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KCMP(2)			   Linux Programmer's Manual		       KCMP(2)

NAME
       kcmp  -	compare	 two processes to determine if they share a kernel re-
       source

SYNOPSIS
       #include	<linux/kcmp.h>

       int kcmp(pid_t pid1, pid_t pid2,	int type,
		unsigned long idx1, unsigned long idx2);

       Note: There is no glibc wrapper for this	system call; see NOTES.

DESCRIPTION
       The kcmp() system call can be used to check whether the	two  processes
       identified  by  pid1  and  pid2 share a kernel resource such as virtual
       memory, file descriptors, and so	on.

       The type	argument specifies which resource is to	be compared in the two
       processes.  It has one of the following values:

       KCMP_FILE
	      Check  whether a file descriptor idx1 in the process pid1	refers
	      to the same open file description	(see open(2)) as file descrip-
	      tor idx2 in the process pid2.

       KCMP_FILES
	      Check  whether  the  process share the same set of open file de-
	      scriptors.  The arguments	idx1 and idx2 are ignored.

       KCMP_FS
	      Check whether the	processes share	the same  filesystem  informa-
	      tion  (i.e.,  file  mode	creation  mask,	working	directory, and
	      filesystem root).	 The arguments idx1 and	idx2 are ignored.

       KCMP_IO
	      Check whether the	processes share	I/O  context.	The  arguments
	      idx1 and idx2 are	ignored.

       KCMP_SIGHAND
	      Check  whether the processes share the same table	of signal dis-
	      positions.  The arguments	idx1 and idx2 are ignored.

       KCMP_SYSVSEM
	      Check whether the	processes share	the same list of System	V sem-
	      aphore  undo  operations.	  The  arguments idx1 and idx2 are ig-
	      nored.

       KCMP_VM
	      Check whether the	processes share	the same address  space.   The
	      arguments	idx1 and idx2 are ignored.

       Note  the kcmp()	is not protected against false positives which may oc-
       cur if tasks are	running.  One should stop  tasks  by  sending  SIGSTOP
       (see  signal(7))	 prior	to  inspection with this system	call to	obtain
       meaningful results.

RETURN VALUE
       The return value	of a successful	call to	kcmp() is simply the result of
       arithmetic  comparison of kernel	pointers (when the kernel compares re-
       sources,	it uses	their memory addresses).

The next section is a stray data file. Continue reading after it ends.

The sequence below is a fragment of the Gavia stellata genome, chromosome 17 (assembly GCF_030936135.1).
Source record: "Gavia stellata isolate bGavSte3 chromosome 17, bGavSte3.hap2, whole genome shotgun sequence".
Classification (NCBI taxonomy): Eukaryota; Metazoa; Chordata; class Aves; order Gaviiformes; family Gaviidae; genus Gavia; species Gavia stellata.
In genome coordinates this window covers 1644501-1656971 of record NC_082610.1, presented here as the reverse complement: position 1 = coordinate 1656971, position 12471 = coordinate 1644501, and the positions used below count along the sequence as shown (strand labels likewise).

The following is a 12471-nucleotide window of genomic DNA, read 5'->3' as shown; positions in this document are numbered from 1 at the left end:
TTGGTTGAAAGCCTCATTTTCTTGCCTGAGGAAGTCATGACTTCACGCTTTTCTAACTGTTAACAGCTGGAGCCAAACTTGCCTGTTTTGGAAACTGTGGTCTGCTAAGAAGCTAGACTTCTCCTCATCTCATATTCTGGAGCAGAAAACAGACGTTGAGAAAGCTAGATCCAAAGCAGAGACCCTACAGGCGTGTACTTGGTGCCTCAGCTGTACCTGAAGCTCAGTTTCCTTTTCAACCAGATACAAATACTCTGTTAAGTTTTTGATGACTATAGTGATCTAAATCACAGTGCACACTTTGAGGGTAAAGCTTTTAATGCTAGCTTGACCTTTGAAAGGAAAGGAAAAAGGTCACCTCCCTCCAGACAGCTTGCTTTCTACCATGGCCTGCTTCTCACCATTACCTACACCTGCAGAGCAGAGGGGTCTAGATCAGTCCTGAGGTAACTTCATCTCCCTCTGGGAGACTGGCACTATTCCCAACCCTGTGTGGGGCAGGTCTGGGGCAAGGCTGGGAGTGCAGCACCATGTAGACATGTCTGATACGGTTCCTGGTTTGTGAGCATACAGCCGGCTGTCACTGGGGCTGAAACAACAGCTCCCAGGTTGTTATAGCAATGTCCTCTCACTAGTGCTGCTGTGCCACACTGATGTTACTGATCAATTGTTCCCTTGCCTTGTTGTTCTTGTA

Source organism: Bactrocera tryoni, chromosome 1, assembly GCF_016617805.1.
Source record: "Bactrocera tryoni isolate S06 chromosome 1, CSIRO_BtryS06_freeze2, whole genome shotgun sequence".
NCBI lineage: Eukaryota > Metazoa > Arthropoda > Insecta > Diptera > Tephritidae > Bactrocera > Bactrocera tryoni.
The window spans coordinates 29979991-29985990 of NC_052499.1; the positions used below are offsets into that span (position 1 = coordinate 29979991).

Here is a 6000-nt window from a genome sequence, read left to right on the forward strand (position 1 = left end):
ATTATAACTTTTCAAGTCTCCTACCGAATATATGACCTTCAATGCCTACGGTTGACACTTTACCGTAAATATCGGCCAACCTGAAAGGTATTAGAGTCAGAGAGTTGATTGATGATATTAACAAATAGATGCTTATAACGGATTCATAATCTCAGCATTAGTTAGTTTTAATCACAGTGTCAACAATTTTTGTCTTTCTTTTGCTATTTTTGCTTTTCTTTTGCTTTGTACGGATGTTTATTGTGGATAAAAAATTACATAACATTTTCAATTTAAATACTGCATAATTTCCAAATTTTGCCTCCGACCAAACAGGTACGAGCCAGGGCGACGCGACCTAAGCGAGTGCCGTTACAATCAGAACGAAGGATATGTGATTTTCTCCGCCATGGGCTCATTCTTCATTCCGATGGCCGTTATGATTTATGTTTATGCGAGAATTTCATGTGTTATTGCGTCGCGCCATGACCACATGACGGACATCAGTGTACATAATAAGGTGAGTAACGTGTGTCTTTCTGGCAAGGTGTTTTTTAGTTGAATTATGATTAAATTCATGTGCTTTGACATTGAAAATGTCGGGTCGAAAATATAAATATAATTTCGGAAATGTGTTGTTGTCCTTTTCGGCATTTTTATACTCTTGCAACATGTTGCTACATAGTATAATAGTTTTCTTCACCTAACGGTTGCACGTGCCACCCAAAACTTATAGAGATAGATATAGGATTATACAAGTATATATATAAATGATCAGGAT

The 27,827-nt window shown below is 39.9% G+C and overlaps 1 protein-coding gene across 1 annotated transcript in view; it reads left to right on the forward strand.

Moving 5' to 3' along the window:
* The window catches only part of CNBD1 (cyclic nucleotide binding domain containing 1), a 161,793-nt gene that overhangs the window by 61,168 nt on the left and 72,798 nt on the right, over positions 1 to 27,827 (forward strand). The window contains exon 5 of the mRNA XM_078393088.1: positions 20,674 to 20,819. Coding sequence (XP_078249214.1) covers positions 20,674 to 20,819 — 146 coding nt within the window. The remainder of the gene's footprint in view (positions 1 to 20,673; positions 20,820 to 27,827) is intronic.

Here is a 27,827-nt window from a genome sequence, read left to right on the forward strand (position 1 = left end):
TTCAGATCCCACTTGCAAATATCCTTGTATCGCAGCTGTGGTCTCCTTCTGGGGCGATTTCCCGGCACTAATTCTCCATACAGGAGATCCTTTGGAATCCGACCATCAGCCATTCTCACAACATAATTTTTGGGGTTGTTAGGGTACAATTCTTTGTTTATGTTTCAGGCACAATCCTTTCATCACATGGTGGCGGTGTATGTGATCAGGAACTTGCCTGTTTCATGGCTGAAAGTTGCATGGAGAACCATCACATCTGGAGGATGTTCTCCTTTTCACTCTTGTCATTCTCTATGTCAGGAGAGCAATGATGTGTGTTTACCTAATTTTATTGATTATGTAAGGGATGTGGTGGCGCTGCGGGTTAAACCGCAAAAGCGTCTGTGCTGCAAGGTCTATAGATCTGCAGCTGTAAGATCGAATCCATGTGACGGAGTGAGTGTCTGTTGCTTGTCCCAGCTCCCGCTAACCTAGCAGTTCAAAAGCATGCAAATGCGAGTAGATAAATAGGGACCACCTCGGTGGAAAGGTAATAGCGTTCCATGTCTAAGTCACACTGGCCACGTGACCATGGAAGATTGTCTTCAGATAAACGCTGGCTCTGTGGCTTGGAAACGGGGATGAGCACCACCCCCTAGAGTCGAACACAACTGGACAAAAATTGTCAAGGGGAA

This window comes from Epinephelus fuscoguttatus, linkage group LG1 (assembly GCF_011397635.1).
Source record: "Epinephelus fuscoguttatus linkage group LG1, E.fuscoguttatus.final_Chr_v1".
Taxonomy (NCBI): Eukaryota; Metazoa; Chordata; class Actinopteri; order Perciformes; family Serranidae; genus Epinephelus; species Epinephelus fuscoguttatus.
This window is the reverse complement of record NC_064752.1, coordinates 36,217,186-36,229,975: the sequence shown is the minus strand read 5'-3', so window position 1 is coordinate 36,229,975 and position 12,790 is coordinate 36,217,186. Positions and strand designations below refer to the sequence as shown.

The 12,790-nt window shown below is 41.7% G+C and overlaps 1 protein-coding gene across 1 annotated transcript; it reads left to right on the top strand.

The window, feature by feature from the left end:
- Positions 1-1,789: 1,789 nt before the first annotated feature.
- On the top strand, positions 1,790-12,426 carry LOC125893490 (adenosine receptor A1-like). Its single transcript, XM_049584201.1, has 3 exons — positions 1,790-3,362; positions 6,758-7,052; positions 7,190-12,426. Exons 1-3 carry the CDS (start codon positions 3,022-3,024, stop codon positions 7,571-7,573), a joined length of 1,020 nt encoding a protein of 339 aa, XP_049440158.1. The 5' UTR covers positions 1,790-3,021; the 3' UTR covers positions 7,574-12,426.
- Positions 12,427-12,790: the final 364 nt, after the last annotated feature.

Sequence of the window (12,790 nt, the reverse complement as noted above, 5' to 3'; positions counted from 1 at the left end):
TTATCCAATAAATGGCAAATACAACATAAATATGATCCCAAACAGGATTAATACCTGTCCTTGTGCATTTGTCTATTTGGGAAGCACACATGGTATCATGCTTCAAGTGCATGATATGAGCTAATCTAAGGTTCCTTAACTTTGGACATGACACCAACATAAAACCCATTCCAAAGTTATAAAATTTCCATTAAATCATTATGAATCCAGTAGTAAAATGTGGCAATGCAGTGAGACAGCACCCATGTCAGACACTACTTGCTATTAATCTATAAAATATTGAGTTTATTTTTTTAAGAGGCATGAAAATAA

The easiest way to explain is to	consider an example.  Suppose that  v1
       and  v2	are  the  addresses  of	appropriate resources, then the	return
       value is	one of the following:

	   0   v1 is equal to v2; in other words, the two processes share  the
	       resource.

	   1   v1 is less than v2.

	   2   v1 is greater than v2.

	   3   v1 is not equal to v2, but ordering information is unavailable.

       On error, -1 is returned, and errno is set appropriately.

       kcmp()  was  designed  to  return values	suitable for sorting.  This is
       particularly handy if one needs to compare a large number of  file  de-
       scriptors.

ERRORS
       EBADF  type is KCMP_FILE	and fd1	or fd2 is not an open file descriptor.

       EINVAL type is invalid.

       EPERM  Insufficient  permission	to  inspect  process  resources.   The
	      CAP_SYS_PTRACE capability	is required to inspect processes  that
	      you do not own.

       ESRCH  Process pid1 or pid2 does	not exist.

VERSIONS
       The kcmp() system call first appeared in	Linux 3.5.

CONFORMING TO
       kcmp() is Linux-specific	and should not be used in programs intended to
       be portable.

NOTES
       Glibc does not provide a	wrapper	for this system	call;  call  it	 using
       syscall(2).

       This  system  call  is available	only if	the kernel was configured with
       CONFIG_CHECKPOINT_RESTORE.  The main use	of the system call is for  the
       checkpoint/restore  in  user  space (CRIU) feature.  The	alternative to
       this system call	would have been	to expose suitable process information
       via  the	proc(5)	filesystem; this was deemed to be unsuitable for secu-
       rity reasons.

       See clone(2) for	some background	information on	the  shared  resources
       referred	to on this page.

SEE ALSO
       clone(2), unshare(2)

COLOPHON
       This  page  is  part of release 3.74 of the Linux man-pages project.  A
       description of the project, information about reporting bugs,  and  the
       latest	  version     of     this    page,    can    be	   found    at
       http://www.kernel.org/doc/man-pages/.

Linux				  2013-12-08			       KCMP(2)

NAME | SYNOPSIS | DESCRIPTION | RETURN VALUE | ERRORS | VERSIONS | CONFORMING TO | NOTES | SEE ALSO | COLOPHON

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